Friday 28 December 2012

connected car, home (and bike) m2m finally becoming reality with e-cars?

A few things have come together over 2012 to make me think the connected car is finally becoming a reality (but then next year has been the year of mobile payments since 2006...)

Firstly, earlier this year my colleague Keith, himself looking at getting an all electric car and on the subject of an "emerging apps" project for a client, suggested that electric car apps, and electric cars are finally becoming "desirable", with the app providing the knowledge gap and easing the pain of adoption.
Nissan Leaf app allows the user to see charge, start aircon, etc remotely
Some of which is the info and even "geek chic" of having an app to see the level of charge the car as, and probably more importantly to constantly have in your pocket proof that you can see of how wonderful a human being you are by being so green. No doubt the urge to occasionally tweet and post about this from said mobile also happens...
Electric vehicle parking and charging point opposite two cafes in Berkeley Sq.
The charging point in Berkeley Square in London (pronounced like Barclay if you are from a country that misspells the word colour) in Mayfair is a great perk of going electric, for now at least: drive into central London using the preference lanes, without paying congestion, parking in premium locations with free top-up of juice and a caffeine jolt for you opposite.

Secondly, I recently paid a visit to one of the Scottish and Southern Electricity (SSE) offices in Scotland, or Scottish Hydro as it is known there, precisely the Waterloo Street office in Glasgow where there is a marketing suite at shop floor level. For those who do not know, SSE is the leader by a long way in the UK in hydro and wind power generation, and so SSE have the right to boast a little about these efforts with a very well put together marketing suite where customers can walk in and even try and electric vehicle.
A visit to a showroom like this makes you want to trade in your mobile with all-you-can-eat tariff for a  car
In this showroom are a couple of blah cars (I really cannot be bothered looking them up) but there was the adorable Renault Twizzy, which will soon be joined by other e-cars people actually want, all the way up the the amazing Fisker Karma. Next to them are electric scooters, and while I am aware of the universal and long-lived appeal of the Vespa, there was nothing that got me excited in any way, neither did the e-bikes there.

Having said that, you only have to look at the audi e-bike video, especially with its associated app to ease (and tease) the change.

More real world are bikes like the specialized turbo which have gone for an integrated computer rather than an app, but we all know that people really want either their phone docked here charging, or at least in their pocket to control the device and keep it locked from reasonable levels of temptation. It would not be hard at all to add Bluetooth or wi-fi to the existing computer (the one that controls the electrics, not the display unit!) and have some smartfone goodness to check the state of your battery before you go to bed without having to brave the dark and cold of the garage...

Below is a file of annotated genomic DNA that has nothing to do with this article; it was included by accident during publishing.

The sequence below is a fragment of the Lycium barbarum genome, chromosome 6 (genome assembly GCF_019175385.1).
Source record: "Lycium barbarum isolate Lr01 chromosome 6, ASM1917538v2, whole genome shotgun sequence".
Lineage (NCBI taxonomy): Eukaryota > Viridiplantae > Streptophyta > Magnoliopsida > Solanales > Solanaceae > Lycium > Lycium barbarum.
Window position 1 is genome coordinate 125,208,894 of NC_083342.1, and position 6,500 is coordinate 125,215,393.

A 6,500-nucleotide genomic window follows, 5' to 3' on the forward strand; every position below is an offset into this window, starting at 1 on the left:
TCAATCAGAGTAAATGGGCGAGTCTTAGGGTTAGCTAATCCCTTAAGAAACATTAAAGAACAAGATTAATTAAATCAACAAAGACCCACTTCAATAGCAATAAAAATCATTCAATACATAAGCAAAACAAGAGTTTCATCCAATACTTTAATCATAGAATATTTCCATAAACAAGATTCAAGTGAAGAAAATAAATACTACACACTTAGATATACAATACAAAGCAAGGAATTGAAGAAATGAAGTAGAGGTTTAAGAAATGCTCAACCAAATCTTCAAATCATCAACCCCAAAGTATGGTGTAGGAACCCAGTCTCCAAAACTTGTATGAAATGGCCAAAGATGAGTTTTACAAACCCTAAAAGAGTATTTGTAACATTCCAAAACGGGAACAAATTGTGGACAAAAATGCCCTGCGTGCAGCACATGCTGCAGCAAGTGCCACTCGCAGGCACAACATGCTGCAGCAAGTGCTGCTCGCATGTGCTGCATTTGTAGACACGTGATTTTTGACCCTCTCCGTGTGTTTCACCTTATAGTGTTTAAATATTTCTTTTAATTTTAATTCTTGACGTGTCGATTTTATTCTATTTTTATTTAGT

The specialized turbo makes e-bikes a must-have, but how do you check its charge remotely?
If you are not electrified so far, Garmin or some 3rd party apps like Torque can give you a feel or getting info from your car as covered in my app blog. Anyone who is a cyclist will already have a Garmin Edge500 or Edge800 to ensure all the glory detail is captured.
Connected car made easy with Android
The final step is controlling your house, which is now well on its way from companies like lightwave rf allowing you to control your spend and lighting and heating from your armchair; even if that armchair happens to be in your local cafe or your club. As silly as this may sound, I have been using it for a while and its actually very useful, from being able to turn the lights on from your phone when you have a coffee in one hand and your breakfast in another, you plonk yourself in the sofa in the dark and turn the lighting slowly up as the caffeine seeps in, what can I say, its the little things!
Controlling your lighting by room or mood or form a far is where it is going 
So where is this going and, more to the point - why is it all coming?

  1. Well, for one, the smartfone has come of age, which for the likes of Sonos and controlling, who managed to get the early adopters with a dedicated controller, this key extra hardware and cost has gone away. 
  2. This also means one device does all, you control your car and your bike and your music and your TV and your... from one device
  3. The pain of adoption is lower - the main thing stopping the e-car is: where do I charge, where do I park, how will I know when... the answer is: its all in an app!
  4. the measure of the benefit it tangible (and if you are socially inclined, shareable) which means in simple marketing terms, that its easier to get early adopters, who in themselves market to the me-too market who in turn will promote to the mass market...
So what are we waiting for? Well some things never change; just like with convential cars - I was drawn in by a Renault Twizzy and ended up configuring a Fisker Karma - I just need to settle somewhere in the middle.